Fire drew a large audience
This year’s lectures at Nordbygg drew a big crowd and covered a wide range of subjects, from solar panels and indoor climate to the fire in Grenfell Tower in London. The fire was presented as a warning of just what could happen if everything goes wrong.
On the night of June 14, 2017, a fire broke out in the 24-story Grenfell Tower in London. Seventy-one people lost their lives. What happened and why?
There was strong interest in this lecture; not only was there not an empty chair to be found, but many people were standing in the back.
“The investigation into the fire is the largest investigation ever conducted by Scotland Yard. The full report contains hair-raising details. It feels like everything that could have gone wrong did go wrong,” says Anneli Kouthoofd, CEO of Byggmaterialindustrierna, an umbrella organization for the building materials industry, and moderator at the lecture.
The fire safety organization Brandskyddsföreningen opened the lecture by going through the course of events on the fateful day.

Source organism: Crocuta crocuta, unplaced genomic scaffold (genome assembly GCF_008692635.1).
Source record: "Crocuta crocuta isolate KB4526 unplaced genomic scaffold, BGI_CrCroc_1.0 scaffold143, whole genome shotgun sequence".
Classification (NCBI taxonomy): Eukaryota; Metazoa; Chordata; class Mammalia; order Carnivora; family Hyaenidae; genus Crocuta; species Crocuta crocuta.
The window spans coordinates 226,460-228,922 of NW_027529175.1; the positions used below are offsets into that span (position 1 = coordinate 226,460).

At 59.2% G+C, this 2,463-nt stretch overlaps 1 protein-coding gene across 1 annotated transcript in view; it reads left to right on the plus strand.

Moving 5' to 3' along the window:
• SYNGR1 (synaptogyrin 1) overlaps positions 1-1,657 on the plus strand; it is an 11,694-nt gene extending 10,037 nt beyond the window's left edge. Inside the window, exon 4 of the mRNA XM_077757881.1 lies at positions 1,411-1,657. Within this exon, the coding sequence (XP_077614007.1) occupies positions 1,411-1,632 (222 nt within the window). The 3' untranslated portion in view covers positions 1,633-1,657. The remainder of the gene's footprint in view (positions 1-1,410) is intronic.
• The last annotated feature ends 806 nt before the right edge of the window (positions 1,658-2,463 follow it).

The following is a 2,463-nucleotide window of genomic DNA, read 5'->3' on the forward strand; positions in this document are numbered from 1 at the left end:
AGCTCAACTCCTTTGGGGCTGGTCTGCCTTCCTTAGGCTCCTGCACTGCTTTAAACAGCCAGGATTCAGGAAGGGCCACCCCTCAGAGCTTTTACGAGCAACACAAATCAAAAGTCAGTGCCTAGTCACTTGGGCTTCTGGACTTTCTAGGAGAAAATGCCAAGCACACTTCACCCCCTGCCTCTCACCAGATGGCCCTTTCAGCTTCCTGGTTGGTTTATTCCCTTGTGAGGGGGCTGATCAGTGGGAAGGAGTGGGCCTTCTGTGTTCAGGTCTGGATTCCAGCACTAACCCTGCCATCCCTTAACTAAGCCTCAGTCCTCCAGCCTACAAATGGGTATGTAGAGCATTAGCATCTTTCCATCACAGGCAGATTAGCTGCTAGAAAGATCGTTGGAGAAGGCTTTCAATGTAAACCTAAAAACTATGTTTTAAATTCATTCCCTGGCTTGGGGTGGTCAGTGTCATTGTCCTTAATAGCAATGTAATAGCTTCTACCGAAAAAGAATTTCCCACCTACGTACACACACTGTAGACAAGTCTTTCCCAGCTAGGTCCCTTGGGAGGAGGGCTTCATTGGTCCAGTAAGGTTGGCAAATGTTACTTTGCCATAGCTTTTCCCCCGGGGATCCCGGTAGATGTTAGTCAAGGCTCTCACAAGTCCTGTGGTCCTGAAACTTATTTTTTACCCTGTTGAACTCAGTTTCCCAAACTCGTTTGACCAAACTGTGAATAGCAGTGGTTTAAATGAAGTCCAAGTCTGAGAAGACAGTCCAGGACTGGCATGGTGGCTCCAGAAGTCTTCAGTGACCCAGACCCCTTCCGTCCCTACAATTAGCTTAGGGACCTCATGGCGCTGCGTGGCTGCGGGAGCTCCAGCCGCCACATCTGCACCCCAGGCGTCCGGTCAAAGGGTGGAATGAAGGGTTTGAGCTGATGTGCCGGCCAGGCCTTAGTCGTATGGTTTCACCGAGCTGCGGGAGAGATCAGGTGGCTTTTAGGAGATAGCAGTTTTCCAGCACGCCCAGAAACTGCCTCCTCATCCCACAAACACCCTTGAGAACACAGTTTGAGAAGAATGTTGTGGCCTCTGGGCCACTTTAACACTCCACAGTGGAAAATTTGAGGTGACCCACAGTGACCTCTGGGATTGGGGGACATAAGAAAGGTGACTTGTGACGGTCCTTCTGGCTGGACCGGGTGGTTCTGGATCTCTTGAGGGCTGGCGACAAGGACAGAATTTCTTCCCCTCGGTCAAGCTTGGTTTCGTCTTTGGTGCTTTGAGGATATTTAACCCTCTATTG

“Then there was a short break before the panel debate. We were worried that people might leave at the break, but it was completely quiet and expectant, and everyone stayed.”
The experienced members of the panel then discussed how we can protect both the building and individuals in a sustainable manner. How we can introduce the contact between the builders and the material manufacturers at an earlier stage, how we handle the responsibility of following up that the stipulated material is properly used and installed.
“The important message was that we must be better at working together to promote fire safety and knowledge about materials from a fire safety perspective, and we must have a better control system in Sweden. At Nordbygg, we reach several target groups, from material manufacturers, builders, consultants and architects to politicians. Everyone who works within urban development is important for making sure that what happened at Grenfell Tower never happens again.”
For example, you should not substitute one material for another without knowing what you are doing. According to the Swedish National Board of Housing, Building and Planning’s building regulations, you can use a certain material or a similar material. But, as the responsible party, you must make sure that the similar material works as well as the original material together with the other materials. An improper substitute was one of the things that went wrong in Grenfell Tower.
“I would like to conclude with a call from the building materials industry: Use the right material in the right place and promote a robust control system. We will continue with fire safety lectures in the fall and work together with the Swedish National Board of Housing, Building and Planning, the industry and other stakeholders to ensure that the building regulations are better at protecting both the building and people,” says Anneli Kouthoofd.